EE said...

We don't need telling that the father's pretentious; we need showing that the kid is smarter than the parents and will be making snarky remarks about them. If that's the case. If that's not the case, I suggest getting rid of I wish I could put away my alcohol like daddy does.

Dave Fragments said...

I'm not a big fan of that present tense. It distracts me and makes reading a story harder. But then, that's my problem and not the author's problem.

"Wish I could drink like that."
Gives me mucho heartburn (like a greasy taco). It's not a child's statement to my ears.

batgirl said...

Does 'wish I could drink like that' mean drink in a gulp rather than ladylike sips? Or wishing to drink alcohol?
I wasn't sure, so the observation was more distracting to me than it was indicative of character.

It may just be me, but I couldn't get a good handle on the narrator's age. Young enough to be picked up and carried, but the voice seems more 11-13ish. Of course, the kid could just be very bright and have a good vocabulary.

EE said...

I picture the kid as a female Stewie Griffin.

arhooley said...

"Swishes it around his mouth like he’s rinsing" is an awfully bland metaphor. To swish something around in your mouth is to rinse. Otherwise, I thought the descriptions were effective.

vkw said...

I've tried to think why this is not catching my interest. I think because it is in first person but removed.

We are reading all about what the narrator is seeing but nothing else. It's like the narrator is a camera.

The only thought we have is the MC wishing he could drink wine like his father and that thought sounds out of place.

Xenith said...

Present isn't working here. It feels like the narrator is recounting something that happened in other time and place, which is distancing. Like watching something through two windows.

Finally, he gulps it and scribbles something in his note book. He pours more into his glass, fills it right up to the top this time.

"right up to the top" doesn't fit. It's a bit more informal than the surrounding sentences. "right to the top" maybe.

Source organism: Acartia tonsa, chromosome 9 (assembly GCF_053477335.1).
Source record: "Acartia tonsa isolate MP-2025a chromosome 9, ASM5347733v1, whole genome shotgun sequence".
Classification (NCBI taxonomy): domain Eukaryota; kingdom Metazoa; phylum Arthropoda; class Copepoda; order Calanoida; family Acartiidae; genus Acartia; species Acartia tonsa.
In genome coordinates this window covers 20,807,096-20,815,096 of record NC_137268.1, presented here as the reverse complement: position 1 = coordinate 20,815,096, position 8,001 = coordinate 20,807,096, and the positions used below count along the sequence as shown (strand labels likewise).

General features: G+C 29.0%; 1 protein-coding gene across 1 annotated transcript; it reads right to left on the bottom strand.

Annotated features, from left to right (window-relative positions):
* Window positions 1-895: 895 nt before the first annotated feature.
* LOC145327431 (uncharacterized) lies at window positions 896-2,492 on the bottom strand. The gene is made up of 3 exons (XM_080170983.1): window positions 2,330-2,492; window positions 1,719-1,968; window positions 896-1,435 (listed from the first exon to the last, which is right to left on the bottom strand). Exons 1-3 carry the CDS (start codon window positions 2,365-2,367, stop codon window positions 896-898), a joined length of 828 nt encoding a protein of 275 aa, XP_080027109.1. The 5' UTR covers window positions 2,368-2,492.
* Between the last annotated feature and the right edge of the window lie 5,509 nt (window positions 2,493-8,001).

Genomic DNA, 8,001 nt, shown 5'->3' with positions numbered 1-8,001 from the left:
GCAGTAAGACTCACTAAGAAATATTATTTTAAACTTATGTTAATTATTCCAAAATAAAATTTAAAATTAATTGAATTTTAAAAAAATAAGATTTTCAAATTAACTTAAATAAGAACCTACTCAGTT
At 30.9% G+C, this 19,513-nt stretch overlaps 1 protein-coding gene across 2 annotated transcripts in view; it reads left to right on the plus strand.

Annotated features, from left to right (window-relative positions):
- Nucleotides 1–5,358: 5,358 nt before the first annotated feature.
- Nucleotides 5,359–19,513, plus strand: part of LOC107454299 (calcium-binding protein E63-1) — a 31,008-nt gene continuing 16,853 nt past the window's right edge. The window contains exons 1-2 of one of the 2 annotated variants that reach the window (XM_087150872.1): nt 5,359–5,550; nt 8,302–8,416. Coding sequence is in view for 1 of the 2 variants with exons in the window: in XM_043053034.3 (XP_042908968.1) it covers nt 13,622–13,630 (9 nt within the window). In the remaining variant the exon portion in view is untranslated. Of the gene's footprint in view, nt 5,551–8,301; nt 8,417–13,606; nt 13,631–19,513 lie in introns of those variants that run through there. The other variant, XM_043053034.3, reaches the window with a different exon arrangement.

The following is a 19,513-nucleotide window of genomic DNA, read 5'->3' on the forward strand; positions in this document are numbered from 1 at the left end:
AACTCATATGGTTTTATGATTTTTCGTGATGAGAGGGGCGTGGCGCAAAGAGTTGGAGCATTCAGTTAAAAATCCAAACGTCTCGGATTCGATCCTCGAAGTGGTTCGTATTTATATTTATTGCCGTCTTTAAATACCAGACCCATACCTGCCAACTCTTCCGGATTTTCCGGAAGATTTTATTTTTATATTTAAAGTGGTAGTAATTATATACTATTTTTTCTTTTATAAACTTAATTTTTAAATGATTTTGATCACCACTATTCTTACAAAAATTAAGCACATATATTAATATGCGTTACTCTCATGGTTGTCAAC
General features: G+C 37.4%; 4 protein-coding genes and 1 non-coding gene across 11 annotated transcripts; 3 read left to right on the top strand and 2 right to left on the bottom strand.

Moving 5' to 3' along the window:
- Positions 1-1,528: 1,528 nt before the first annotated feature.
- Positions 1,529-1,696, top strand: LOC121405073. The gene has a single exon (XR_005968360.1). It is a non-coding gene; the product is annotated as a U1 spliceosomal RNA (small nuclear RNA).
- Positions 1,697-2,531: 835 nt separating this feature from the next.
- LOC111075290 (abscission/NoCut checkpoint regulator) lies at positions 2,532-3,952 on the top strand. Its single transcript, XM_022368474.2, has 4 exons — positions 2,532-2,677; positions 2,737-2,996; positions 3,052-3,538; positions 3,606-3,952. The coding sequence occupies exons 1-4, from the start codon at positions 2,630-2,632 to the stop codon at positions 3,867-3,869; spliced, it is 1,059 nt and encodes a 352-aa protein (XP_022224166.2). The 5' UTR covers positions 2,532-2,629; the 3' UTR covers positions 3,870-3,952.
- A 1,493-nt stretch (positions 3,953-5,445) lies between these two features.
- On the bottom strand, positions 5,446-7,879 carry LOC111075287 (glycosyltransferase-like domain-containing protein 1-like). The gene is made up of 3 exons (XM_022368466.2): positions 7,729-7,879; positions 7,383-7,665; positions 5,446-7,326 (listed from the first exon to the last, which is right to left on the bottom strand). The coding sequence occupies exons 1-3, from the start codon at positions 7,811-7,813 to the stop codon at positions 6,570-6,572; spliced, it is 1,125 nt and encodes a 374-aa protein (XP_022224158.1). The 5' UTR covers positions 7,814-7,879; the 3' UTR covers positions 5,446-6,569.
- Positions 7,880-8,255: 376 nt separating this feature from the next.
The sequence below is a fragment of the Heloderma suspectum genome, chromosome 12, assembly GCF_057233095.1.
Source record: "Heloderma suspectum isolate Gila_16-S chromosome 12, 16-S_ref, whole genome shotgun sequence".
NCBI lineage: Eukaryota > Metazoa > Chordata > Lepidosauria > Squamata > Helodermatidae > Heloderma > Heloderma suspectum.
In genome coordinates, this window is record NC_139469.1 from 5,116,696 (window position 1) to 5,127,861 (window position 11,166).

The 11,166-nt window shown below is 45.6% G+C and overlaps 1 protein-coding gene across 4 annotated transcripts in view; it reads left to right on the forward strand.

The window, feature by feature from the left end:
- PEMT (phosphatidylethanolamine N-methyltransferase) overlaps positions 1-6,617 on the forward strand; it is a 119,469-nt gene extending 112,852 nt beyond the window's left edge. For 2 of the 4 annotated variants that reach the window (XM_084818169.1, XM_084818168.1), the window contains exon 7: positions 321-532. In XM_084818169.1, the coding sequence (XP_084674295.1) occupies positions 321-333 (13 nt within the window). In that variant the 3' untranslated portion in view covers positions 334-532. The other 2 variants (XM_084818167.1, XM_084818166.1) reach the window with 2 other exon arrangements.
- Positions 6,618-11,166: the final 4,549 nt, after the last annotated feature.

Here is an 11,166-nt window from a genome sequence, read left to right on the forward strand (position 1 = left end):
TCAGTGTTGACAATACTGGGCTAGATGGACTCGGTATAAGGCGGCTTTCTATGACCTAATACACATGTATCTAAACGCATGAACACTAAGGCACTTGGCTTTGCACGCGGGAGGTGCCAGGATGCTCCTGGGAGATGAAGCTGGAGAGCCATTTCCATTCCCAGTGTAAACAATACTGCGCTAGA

He tips his head back and the red liquid goes down as fast as he’d poured it from the bottle.

And how fast was that?

Wish I could drink like that.

This sentence also doesn't match the tone of the surrounding sentences. If it's supposed to be a direct thought, this needs to be more obvious. If it's an attempt to avoid starting the sentence with "I", please don't.

His face starts to flush.

Is there's a point where a face obviously starts to flush? "is flushed" maybe?

The front door opens, and I slide off the stool and run to my Mum. She dumps her brief-cases, one for each hand, and scoops me up for a kiss. She carries me to the kitchen, groaning about what a big girl I am.

A problem with first person. The only pronouns up to this point as masculine so I assume male POV until told otherwise. (Bad reader, yes, but it happens.)

Dad is refilling his glass, and lets Mum kiss his cheek. He passes her a small glass.

“Yes, Ms Senior Manager, Ma’am!”

Dad salutes like he’s a soldier.

I'd put the action on the same line as the dialogue.

“Don’t start, Nick,” Mum’s face scrunches.

Scrunches?

No real sense of time and place (So far I'm assuming late 20th century, US surburban.) which enhances the dreamlike/reounting past events feel. More concrete details maybe? Emotional reactions?

batgirl said...

I'm with Xenith - more emotional reaction would be helpful. Is the narrator flinching before the oncoming quarrel, or looking forward to the entertainment? On dad's side or mom's? Wanting to be the good kid who'll make everyone happy, or the bad kid who distracts the adults from their anger at each other?